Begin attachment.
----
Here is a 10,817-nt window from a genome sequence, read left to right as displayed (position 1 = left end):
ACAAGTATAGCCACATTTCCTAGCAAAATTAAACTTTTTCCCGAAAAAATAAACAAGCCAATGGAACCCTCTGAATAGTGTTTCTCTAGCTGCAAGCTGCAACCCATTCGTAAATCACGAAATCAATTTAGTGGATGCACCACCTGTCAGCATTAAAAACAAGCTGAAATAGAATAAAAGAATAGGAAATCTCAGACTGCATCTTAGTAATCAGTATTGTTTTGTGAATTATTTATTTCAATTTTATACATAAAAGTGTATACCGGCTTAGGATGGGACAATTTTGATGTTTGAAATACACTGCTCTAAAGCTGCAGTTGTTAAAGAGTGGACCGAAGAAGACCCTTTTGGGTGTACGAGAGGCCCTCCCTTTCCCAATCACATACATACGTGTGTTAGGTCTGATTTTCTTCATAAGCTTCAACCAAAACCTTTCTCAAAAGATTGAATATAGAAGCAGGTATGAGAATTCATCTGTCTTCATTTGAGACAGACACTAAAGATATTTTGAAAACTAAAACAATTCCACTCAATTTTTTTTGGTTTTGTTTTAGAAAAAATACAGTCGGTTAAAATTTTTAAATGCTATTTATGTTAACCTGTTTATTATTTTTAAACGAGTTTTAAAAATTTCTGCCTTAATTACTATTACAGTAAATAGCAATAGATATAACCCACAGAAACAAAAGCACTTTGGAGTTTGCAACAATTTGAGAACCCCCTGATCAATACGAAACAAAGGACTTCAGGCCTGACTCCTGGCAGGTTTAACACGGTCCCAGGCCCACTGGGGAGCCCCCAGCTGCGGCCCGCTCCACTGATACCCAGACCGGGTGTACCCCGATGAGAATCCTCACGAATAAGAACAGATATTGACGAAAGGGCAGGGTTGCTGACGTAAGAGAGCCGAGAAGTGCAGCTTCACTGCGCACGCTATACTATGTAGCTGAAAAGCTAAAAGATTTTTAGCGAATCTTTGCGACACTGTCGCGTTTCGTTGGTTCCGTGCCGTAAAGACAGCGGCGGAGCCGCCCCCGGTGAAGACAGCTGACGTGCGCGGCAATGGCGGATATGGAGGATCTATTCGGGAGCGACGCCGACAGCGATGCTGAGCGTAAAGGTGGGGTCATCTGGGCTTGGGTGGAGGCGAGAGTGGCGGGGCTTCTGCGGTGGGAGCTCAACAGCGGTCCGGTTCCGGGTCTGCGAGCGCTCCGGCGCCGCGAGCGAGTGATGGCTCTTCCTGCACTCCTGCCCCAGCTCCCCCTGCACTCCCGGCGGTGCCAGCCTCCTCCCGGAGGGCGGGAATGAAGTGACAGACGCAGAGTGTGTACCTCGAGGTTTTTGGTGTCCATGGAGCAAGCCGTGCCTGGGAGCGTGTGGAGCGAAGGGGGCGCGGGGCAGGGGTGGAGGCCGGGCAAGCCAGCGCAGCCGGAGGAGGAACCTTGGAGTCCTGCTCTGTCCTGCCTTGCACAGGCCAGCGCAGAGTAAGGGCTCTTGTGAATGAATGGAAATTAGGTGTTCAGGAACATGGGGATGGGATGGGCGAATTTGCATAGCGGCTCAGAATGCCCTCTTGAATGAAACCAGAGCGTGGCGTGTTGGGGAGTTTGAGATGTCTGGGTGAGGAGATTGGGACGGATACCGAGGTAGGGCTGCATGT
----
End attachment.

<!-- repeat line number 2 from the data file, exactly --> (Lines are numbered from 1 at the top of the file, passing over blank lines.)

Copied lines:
ACAAGTATAGCCACATTTCCTAGCAAAATTAAACTTTTTCCCGAAAAAATAAACAAGCCAATGGAACCCTCTGAATAGTGTTTCTCTAGCTGCAAGCTGCAACCCATTCGTAAATCACGAAATCAATTTAGTGGATGCACCACCTGTCAGCATTAAAAACAAGCTGAAATAGAATAAAAGAATAGGAAATCTCAGACTGCATCTTAGTAATCAGTATTGTTTTGTGAATTATTTATTTCAATTTTATACATAAAAGTGTATACCGGCTTAGGATGGGACAATTTTGATGTTTGAAATACACTGCTCTAAAGCTGCAGTTGTTAAAGAGTGGACCGAAGAAGACCCTTTTGGGTGTACGAGAGGCCCTCCCTTTCCCAATCACATACATACGTGTGTTAGGTCTGATTTTCTTCATAAGCTTCAACCAAAACCTTTCTCAAAAGATTGAATATAGAAGCAGGTATGAGAATTCATCTGTCTTCATTTGAGACAGACACTAAAGATATTTTGAAAACTAAAACAATTCCACTCAATTTTTTTTGGTTTTGTTTTAGAAAAAATACAGTCGGTTAAAATTTTTAAATGCTATTTATGTTAACCTGTTTATTATTTTTAAACGAGTTTTAAAAATTTCTGCCTTAATTACTATTACAGTAAATAGCAATAGATATAACCCACAGAAACAAAAGCACTTTGGAGTTTGCAACAATTTGAGAACCCCCTGATCAATACGAAACAAAGGACTTCAGGCCTGACTCCTGGCAGGTTTAACACGGTCCCAGGCCCACTGGGGAGCCCCCAGCTGCGGCCCGCTCCACTGATACCCAGACCGGGTGTACCCCGATGAGAATCCTCACGAATAAGAACAGATATTGACGAAAGGGCAGGGTTGCTGACGTAAGAGAGCCGAGAAGTGCAGCTTCACTGCGCACGCTATACTATGTAGCTGAAAAGCTAAAAGATTTTTAGCGAATCTTTGCGACACTGTCGCGTTTCGTTGGTTCCGTGCCGTAAAGACAGCGGCGGAGCCGCCCCCGGTGAAGACAGCTGACGTGCGCGGCAATGGCGGATATGGAGGATCTATTCGGGAGCGACGCCGACAGCGATGCTGAGCGTAAAGGTGGGGTCATCTGGGCTTGGGTGGAGGCGAGAGTGGCGGGGCTTCTGCGGTGGGAGCTCAACAGCGGTCCGGTTCCGGGTCTGCGAGCGCTCCGGCGCCGCGAGCGAGTGATGGCTCTTCCTGCACTCCTGCCCCAGCTCCCCCTGCACTCCCGGCGGTGCCAGCCTCCTCCCGGAGGGCGGGAATGAAGTGACAGACGCAGAGTGTGTACCTCGAGGTTTTTGGTGTCCATGGAGCAAGCCGTGCCTGGGAGCGTGTGGAGCGAAGGGGGCGCGGGGCAGGGGTGGAGGCCGGGCAAGCCAGCGCAGCCGGAGGAGGAACCTTGGAGTCCTGCTCTGTCCTGCCTTGCACAGGCCAGCGCAGAGTAAGGGCTCTTGTGAATGAATGGAAATTAGGTGTTCAGGAACATGGGGATGGGATGGGCGAATTTGCATAGCGGCTCAGAATGCCCTCTTGAATGAAACCAGAGCGTGGCGTGTTGGGGAGTTTGAGATGTCTGGGTGAGGAGATTGGGACGGATACCGAGGTAGGGCTGCATGT